The 39 best podcasts you need to listen to right now

The team recommends their favourite podcasts – from politics to comedy to real life stories

Podcasts are everywhere in 2018. But how do you find shows that are actually good?

To answer this question, the team has sorted the proverbial wheat from the chaff, the brilliant from the merely mediocre. We have pulled together our top recommendations – in no particular order – from podcasts that will make you laugh to podcasts that will make you cry.

Fortunately… with Fi and Jane

Nothing warms the cockles more than the sound of two incredibly sharp, intelligent and mischievous women discussing totally random things for 40 odd minutes. BBC Radio veterans Fi Glover and Jane Garvey have one special guest per episode and discuss everything from Marxism to sex positions. [ . . . ]

Read the complete list at RADIO TIMES: The 39 best podcasts you need to listen to right now


The Curious Cases of Rutherford & Fry, Series 12, The Stressful Scone

Why do we have regional accents?

“How do accents start and where did they come from?” asks Sachin Bahal from Toronto in Canada.

Hannah is schooled in speaking Geordie by top accent coach Marina Tyndall. And Adam talks to author and acoustics expert Trevor Cox about how accents evolved and why they persist.

We meet Debie who has Foreign Accent Syndrome – an extremely rare condition in which your accent can change overnight. After a severe bout of flu, which got progressively worse, Debie’s Brummie accent suddenly transformed into something distinctively more European.

Listen to the podcast at: BBC Radio 4 – The Curious Cases of Rutherford & Fry, Series 12, The Stressful Scone

Linda Thompson leads a salute to Britain’s music halls of days gone by

By Bruce Sylvester

In the 1970s and early ’80s, dusky-voiced Linda Thompson with her singer/writer/guitarist husband Richard won cult status for their dark discs echoing trad folk amid the rock.

She was born Linda Pettifer in London on August 23, 1947. When she was six, her parents moved the family back to their native Scotland. After growing up in Glasgow, she returned to London for university. Gravitating to its folk clubs, she sang as Linda Peters. She and Richard (whom she wed in 1972) had three children: Muna, singer/writer/producer Teddy, and Kami, who sings with her husband James Walbourne in the Rails.

Shoot Out the Lights (1982) marked the fiery end of her and Richard’s marriage and musical collaborations. The breakup fed into pain-drenched songs each subsequently wrote. In 1984, she sang in National Theatre’s production of medieval mystery plays. Her solo debut album, 1985’s One Clear Moment, included “Telling Me Lies” (her co-write with Betsy Cook), which garnered a 1987 Grammy nomination for Best Country Song after Dolly Parton, Linda Ronstadt, and Emmylou Harris covered it on Trio.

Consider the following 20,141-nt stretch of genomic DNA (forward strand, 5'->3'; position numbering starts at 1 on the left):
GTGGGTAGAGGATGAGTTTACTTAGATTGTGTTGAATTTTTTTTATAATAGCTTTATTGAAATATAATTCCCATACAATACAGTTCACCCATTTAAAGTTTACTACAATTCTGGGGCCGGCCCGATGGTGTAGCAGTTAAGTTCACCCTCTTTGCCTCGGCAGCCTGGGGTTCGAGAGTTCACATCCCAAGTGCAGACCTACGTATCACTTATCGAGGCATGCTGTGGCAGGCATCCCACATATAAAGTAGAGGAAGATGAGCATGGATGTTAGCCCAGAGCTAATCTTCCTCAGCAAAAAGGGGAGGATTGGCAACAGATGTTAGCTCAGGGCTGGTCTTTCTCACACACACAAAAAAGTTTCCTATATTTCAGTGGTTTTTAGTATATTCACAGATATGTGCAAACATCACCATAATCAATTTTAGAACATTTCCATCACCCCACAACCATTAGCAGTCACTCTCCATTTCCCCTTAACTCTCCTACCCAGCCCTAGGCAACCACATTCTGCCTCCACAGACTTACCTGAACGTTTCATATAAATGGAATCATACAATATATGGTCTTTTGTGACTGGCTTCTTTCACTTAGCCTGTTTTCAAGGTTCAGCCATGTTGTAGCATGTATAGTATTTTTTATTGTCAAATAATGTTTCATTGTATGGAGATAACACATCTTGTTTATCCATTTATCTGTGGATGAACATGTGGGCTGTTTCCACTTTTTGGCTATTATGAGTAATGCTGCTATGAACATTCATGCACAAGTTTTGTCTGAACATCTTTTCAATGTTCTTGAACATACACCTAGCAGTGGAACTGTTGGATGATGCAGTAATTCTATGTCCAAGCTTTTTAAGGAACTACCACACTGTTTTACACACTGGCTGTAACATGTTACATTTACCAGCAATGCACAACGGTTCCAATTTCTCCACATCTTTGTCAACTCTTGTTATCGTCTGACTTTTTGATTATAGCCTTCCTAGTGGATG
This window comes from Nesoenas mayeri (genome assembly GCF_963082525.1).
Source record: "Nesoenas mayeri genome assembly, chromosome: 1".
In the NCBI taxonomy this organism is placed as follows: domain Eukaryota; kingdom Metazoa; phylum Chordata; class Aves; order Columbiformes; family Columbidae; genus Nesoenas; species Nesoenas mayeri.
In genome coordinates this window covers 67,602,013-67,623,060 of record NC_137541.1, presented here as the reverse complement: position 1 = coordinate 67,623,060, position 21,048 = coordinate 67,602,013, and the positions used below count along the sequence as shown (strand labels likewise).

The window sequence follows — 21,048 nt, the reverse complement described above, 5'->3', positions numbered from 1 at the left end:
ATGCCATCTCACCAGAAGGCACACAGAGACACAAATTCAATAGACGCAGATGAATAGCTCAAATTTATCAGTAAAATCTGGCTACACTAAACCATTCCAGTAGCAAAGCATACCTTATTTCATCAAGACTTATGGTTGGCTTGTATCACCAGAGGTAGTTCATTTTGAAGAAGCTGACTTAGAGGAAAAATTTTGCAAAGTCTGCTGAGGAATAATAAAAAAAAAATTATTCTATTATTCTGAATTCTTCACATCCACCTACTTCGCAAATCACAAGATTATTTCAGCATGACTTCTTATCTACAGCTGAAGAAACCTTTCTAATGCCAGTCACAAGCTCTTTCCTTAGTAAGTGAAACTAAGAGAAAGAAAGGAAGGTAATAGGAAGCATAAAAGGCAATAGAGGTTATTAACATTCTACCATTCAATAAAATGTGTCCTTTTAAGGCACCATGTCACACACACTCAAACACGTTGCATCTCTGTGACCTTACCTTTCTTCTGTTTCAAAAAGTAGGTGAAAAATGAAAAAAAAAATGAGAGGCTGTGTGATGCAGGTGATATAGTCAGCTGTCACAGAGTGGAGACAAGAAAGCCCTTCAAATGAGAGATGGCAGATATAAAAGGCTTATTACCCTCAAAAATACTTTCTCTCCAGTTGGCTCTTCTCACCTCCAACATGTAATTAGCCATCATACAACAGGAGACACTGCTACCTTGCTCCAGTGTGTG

Then dysphonia (a condition impacting her voice and ability to sing) kept her from putting out albums until drolly titled Fashionably Late in 2002. Her most recent solo, Won’t Be Long Now, came out on Pettifer Sounds in 2013.

Flashback to 2005, when she organized My Mother Doesn’t Know I’m on the Stage, a salute to Britain’s music hall entertainment of the 19th and 20th centuries offering plenty of laughter with tears too. On stage at the Lyric Hammersmith in London, its performers included son Teddy, son-in-law Walbourne, and family friends such as Martha Wainwright, actor Colin Firth, and, from the trans community, Justin Vivian Bond. Now, fashionably late, a CD of the show has been released on Omnivore Records.

Here Linda Thompson talks with Goldmine via email about music halls and more.

Goldmine: Is the CD’s humor especially British (say, the title track and “I Might Learn to Love Him Later On”)?

Linda Thompson: Let’s take “I Might Learn to Love Him Later On” about a young women marrying a rich older man. Is that British? Ask Melania. Continue reading

100th Episode TV Special, The Infinite Monkey Cage


Brian Cox and Robin Ince present a TV special of their hit science/comedy panel show.

Brian Cox and Robin Ince celebrate the 100th episode of their hit science/comedy show, by inviting some very well known monkey cage alumni to join them. Brian Blessed, Eric Idle, Katy Brand, Dave Gorman and Andy Hamilton (to name a few) take to the stage to consider what has been learnt since Episode 1, back in November 2009. Joining them are science royalty, including Alice Roberts, American astrophysicist Neil De Grasse Tyson, Prof Sue Black and Prof Fay Dowker, to look at the big scientific discoveries that have happened in the time since Brian and Robin first hit the airwaves.


Source: 100th Episode TV Special, The Infinite Monkey Cage – BBC Radio 4